As touch screens and e-books demand more and more attention from both casual readers and scholars, many people say the handwriting is on the wall for the printed page.
At UTSA, the handwriting is on the wall for a library that doesn't have any printed books.
Since March 2010, the bookless library in the Applied Engineering and Technology Building has given UTSA students an innovative way to read, research and work with each other to solve problems.
With ultra-modern furniture and a décor featuring desktop computers, scanners and LCD screens, the AET Library is designed to engage students in an online format. But it also offers group study niches and study rooms with whiteboards and glass walls on which students can write. The space encourages teamwork, communications and problem solving for the next generation of scientists and professional engineers.
Did you know? The UTSA AET Library is the nation's first completely bookless library on a college or university campus. It served as a model for Bexar County's first-in-the-nation public bookless library system and one of its branches, the Dr. Ricardo Romo BiblioTech.
All campuses will be closed for the Labor Day holiday.
The UTSA College of Architecture, Construction and Planning’s 2015-16 Speaker Series begins Sept. 9 with Toshiko Mori, the Robert P. Hubbard Professor in the Practice of Architecture at the Harvard University Graduate School of Design and principal of Manhattan-based Toshiko Mori Architect.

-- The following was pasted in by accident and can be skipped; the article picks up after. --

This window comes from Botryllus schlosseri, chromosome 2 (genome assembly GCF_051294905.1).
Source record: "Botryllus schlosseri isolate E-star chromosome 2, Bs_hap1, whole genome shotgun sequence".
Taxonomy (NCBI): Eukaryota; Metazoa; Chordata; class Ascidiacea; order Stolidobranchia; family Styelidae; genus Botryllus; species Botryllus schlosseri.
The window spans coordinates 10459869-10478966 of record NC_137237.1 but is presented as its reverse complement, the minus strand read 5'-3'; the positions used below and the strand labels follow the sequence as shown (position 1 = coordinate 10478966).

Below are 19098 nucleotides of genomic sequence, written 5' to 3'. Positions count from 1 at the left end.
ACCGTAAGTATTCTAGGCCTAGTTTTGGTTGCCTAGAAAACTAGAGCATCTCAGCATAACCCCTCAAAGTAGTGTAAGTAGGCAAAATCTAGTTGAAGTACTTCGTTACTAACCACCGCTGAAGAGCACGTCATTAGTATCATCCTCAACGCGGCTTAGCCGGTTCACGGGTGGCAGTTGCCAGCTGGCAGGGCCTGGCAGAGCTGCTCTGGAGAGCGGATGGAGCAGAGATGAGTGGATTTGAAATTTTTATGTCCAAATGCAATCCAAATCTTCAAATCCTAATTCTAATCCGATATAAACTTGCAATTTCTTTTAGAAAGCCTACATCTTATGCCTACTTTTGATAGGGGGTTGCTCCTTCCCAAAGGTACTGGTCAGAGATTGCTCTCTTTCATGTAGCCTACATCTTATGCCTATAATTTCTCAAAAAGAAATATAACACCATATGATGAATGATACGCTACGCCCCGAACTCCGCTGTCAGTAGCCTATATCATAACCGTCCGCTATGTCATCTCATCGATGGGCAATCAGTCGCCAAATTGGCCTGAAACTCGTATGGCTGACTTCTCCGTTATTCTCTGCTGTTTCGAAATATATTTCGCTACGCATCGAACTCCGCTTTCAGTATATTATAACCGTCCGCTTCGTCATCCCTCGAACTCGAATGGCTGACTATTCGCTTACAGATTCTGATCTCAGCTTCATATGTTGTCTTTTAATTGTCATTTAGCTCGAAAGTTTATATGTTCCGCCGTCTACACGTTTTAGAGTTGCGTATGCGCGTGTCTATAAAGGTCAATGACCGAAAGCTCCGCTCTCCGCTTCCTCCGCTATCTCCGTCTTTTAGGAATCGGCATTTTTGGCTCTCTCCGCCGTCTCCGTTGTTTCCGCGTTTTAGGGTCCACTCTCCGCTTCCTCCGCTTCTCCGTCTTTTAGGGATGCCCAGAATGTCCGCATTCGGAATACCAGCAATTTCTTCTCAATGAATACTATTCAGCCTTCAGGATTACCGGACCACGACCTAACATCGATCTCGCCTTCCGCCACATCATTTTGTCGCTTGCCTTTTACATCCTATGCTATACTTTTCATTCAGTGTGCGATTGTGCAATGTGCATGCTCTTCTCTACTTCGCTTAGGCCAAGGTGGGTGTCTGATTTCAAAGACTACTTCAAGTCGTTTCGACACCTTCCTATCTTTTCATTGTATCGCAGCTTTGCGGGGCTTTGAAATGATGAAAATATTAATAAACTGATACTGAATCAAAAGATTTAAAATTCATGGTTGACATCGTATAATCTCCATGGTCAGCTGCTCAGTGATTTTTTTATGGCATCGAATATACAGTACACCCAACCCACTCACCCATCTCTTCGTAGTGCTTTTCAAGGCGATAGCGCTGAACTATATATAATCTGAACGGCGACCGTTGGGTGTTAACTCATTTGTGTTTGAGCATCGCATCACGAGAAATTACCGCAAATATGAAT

Buena Vista Building Aula Canaria (BV 1.328), Downtown Campus
Cheer on the UTSA Roadrunners at their home-opener against the Kansas State Wildcats.
Alamodome, 100 Montana St.
As part of National Recovery Month, a panel of substance abuse practitioners and members of the recovery community will discuss issues related to substance abuse treatment and recovery.
Durango Building 1.124 (DB 1.124), Downtown Campus
The UTSA College of Education and Human Development will host award-winning children’s author and illustrator Yuyi Morales. Morales will share personal stories that have influenced her work as an author and illustrator.
Buena Vista Building Aula Canaria (BV 1.328), Downtown Campus
This summit is an opportunity to showcase and share the variety of community engagement activities of UTSA students, faculty, and staff. The summit is currently accepting proposals for poster presentations. The Call for Posters deadline is Friday, Sept. 11.
University Center Denman Room (2.01.28), Main Campus
Biomedical engineering alum and professor is working to regenerate tissue
The University of Texas at San Antonio is dedicated to the advancement of knowledge through research and discovery, teaching and learning, community engagement and public service. As an institution of access and excellence, UTSA embraces multicultural traditions and serves as a center for intellectual and creative resources as well as a catalyst for socioeconomic development and the commercialization of intellectual property - for Texas, the nation and the world.
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We encourage an environment of dialogue and discovery, where integrity, excellence, inclusiveness, respect, collaboration and innovation are fostered.